Hilliard left Cornell in 1981 to become Composer-in-Residence at Howard Payne University in Texas. From 1981–1985, Hilliard did post-doctoral study at Southern Methodist University studying with Donald Erb and Eugene Kurtz. During these years Hilliard often collaborated with the Voices of Change, contemporary music ensemble at SMU, conducting them on several occasions in performances of his music.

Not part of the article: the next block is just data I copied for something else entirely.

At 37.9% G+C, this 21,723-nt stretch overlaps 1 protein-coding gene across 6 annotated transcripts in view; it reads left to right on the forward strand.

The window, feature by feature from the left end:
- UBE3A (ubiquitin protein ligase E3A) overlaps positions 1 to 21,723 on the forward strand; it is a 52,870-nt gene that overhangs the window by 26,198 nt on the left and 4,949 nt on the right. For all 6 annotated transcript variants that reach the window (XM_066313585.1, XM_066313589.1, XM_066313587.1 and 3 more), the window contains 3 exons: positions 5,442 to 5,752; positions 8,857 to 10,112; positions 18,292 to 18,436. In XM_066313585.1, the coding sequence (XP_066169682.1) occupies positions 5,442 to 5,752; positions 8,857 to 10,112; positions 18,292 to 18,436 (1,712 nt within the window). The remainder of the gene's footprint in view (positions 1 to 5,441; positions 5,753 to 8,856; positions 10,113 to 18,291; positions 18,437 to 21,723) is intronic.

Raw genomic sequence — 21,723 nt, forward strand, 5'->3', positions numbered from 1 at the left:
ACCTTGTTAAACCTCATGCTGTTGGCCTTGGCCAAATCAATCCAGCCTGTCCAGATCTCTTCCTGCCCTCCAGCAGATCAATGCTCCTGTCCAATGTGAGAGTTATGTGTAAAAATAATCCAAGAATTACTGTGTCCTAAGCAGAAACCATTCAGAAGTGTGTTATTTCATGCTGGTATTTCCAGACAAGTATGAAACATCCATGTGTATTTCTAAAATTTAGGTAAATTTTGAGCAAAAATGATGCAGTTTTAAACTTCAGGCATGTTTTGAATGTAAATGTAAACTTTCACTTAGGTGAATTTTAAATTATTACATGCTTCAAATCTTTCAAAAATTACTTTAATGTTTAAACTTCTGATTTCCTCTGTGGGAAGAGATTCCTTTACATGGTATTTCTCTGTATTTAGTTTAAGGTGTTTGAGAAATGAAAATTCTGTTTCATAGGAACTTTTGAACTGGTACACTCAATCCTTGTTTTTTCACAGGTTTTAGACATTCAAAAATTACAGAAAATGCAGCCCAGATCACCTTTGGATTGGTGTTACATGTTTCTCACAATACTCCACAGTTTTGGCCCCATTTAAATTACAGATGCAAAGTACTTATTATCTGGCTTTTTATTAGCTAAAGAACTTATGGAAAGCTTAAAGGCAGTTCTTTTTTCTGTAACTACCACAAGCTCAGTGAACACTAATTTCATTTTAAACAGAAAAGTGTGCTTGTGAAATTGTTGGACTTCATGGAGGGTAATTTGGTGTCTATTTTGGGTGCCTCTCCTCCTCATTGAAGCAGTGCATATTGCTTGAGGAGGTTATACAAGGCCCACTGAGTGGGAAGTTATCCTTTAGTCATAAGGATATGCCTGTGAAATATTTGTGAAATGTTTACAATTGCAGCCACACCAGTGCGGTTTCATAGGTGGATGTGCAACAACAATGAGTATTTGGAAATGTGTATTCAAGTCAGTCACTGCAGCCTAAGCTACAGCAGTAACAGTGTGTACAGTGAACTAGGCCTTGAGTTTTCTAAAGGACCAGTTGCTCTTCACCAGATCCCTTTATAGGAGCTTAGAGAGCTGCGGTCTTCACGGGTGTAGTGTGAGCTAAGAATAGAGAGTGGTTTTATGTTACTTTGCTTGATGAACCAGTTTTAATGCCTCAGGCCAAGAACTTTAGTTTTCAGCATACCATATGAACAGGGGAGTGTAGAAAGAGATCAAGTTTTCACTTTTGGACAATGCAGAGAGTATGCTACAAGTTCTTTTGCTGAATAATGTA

John Hilliard is currently Professor of Music, Resident Composer, and Chair of the Contemporary Music Festival at the School of Music, James Madison University. His works have had wide international performances in Austria, Canada, Germany, Hong Kong, the Netherlands, South America, Japan, the United Kingdom and the United States including performances at the Kennedy Center for the Performing Arts, Merkin Hall NYC and at over 20 new music festivals. He has had orchestral works performed by the St. Louis Symphony, Danville Illinois Symphony, James Madison University Symphony Orchestra, Kansas City Conservatory Orchestra, Ithaca College Symphony Orchestra, Interlochen Arts Academy Orchestra and the Richmond Symphony. His piano concerto Okeanos was premiered by the JMU School of Music Wind Symphony, Dr. Eric Ruple soloist, in 2000 in honor of the 20th-year celebration of the Contemporary Music Festival. It was subsequently performed at the College Band Directors National Conference. Recent honors include an annual ASCAP Award, a commission from the International Horn Society and the first-place award in the Virginia Music Teachers Association’s commissioned composer contest. In January 1993, he was one of two composers requested to compose music for newly elected President Bill Clinton’s first inauguration. In 1995 Hilliard was given a six-month residency grant to be an Artistic Fellow for the Japan Foundation in Tokyo and Nara, where he studied Gagaku, Shakuhachi, traditional Japanese music performance, and composed his Symphony No. 4. He has received commissions and grants from various organizations and institutions, including the Lanier Trio of Georgia State University, the Northwest Trumpet Guild, the Young Keyboard Artists Association, James Madison University, Cornell University, Virginia Commonwealth University, the Mid-America Arts Council, the Fulbright Program, the American Symphony Orchestra League, the Meet-the-Composer Program, the Virginia Commission for the Arts in conjunction with the National Endowment for the Arts. For over 12 summers, Hilliard taught on the composition and theory faculty of the National Music Camp (now Interlochen Arts Camp) at Interlochen, Michigan. Consequently, his works have been featured on the National Public Radio Series “Music from Interlochen”, and on one of their CD samplers. He has previously taught at Cornell University and Washington State University. His teachers include Pulitzer Prize-winning composer Karel Husa, Donald Erb, W. Francis McBeth, George B. Wilson and Ned Rorem. In addition, he has attended masterclasses with Erza Laderman, Alan Hovhaness, Wlodzimierz Kotonski, George Crumb, Milton Babbitt, Ben Johnston, William Grant Still and Olivier Messiaen. In 1998–99 Hilliard was selected to be composer-in-residence in Hong Kong, as a Senior Fulbright Scholar-Artist in music composition, where he composed his Mass for Chorus and Orchestra (1998). In addition to the mass, Hilliard has composed for a variety of media, including a piano sonata; two piano partitas; a violin sonata; a clarinet, violin, cello and piano quartet; a saxophone quartet; a piano concerto; a trumpet concerto; a chamber concerto, a double concerto for alto saxophone and horn; various songs, a theater/ballet work, and four symphonies. He received his doctorate in composition and conducting from Cornell University in 1983.